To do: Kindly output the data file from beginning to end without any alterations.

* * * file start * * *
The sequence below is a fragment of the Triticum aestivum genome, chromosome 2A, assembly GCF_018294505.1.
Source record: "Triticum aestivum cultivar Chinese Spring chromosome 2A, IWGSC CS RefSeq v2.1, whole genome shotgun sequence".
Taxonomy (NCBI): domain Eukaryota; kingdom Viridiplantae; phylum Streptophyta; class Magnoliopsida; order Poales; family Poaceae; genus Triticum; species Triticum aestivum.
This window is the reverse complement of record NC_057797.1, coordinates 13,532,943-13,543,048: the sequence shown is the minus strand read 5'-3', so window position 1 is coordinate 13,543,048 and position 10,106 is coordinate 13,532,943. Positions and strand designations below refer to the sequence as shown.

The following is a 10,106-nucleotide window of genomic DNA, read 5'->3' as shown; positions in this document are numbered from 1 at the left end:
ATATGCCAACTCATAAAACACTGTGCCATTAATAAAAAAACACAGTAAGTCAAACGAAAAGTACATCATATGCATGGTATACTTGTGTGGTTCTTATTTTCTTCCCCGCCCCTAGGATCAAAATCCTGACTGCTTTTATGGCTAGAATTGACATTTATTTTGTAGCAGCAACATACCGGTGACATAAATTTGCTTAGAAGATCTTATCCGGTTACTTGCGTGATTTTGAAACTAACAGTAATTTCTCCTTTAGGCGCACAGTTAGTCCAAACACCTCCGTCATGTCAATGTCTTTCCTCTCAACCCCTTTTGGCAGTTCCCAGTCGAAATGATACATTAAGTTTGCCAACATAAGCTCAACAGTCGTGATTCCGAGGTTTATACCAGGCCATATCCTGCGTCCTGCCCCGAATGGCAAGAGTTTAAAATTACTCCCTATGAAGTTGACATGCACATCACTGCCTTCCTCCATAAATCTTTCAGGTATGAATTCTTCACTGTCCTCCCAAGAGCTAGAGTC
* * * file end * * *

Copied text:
The sequence below is a fragment of the Triticum aestivum genome, chromosome 2A, assembly GCF_018294505.1.
Source record: "Triticum aestivum cultivar Chinese Spring chromosome 2A, IWGSC CS RefSeq v2.1, whole genome shotgun sequence".
Taxonomy (NCBI): domain Eukaryota; kingdom Viridiplantae; phylum Streptophyta; class Magnoliopsida; order Poales; family Poaceae; genus Triticum; species Triticum aestivum.
This window is the reverse complement of record NC_057797.1, coordinates 13,532,943-13,543,048: the sequence shown is the minus strand read 5'-3', so window position 1 is coordinate 13,543,048 and position 10,106 is coordinate 13,532,943. Positions and strand designations below refer to the sequence as shown.

The following is a 10,106-nucleotide window of genomic DNA, read 5'->3' as shown; positions in this document are numbered from 1 at the left end:
ATATGCCAACTCATAAAACACTGTGCCATTAATAAAAAAACACAGTAAGTCAAACGAAAAGTACATCATATGCATGGTATACTTGTGTGGTTCTTATTTTCTTCCCCGCCCCTAGGATCAAAATCCTGACTGCTTTTATGGCTAGAATTGACATTTATTTTGTAGCAGCAACATACCGGTGACATAAATTTGCTTAGAAGATCTTATCCGGTTACTTGCGTGATTTTGAAACTAACAGTAATTTCTCCTTTAGGCGCACAGTTAGTCCAAACACCTCCGTCATGTCAATGTCTTTCCTCTCAACCCCTTTTGGCAGTTCCCAGTCGAAATGATACATTAAGTTTGCCAACATAAGCTCAACAGTCGTGATTCCGAGGTTTATACCAGGCCATATCCTGCGTCCTGCCCCGAATGGCAAGAGTTTAAAATTACTCCCTATGAAGTTGACATGCACATCACTGCCTTCCTCCATAAATCTTTCAGGTATGAATTCTTCACTGTCCTCCCAAGAGCTAGAGTC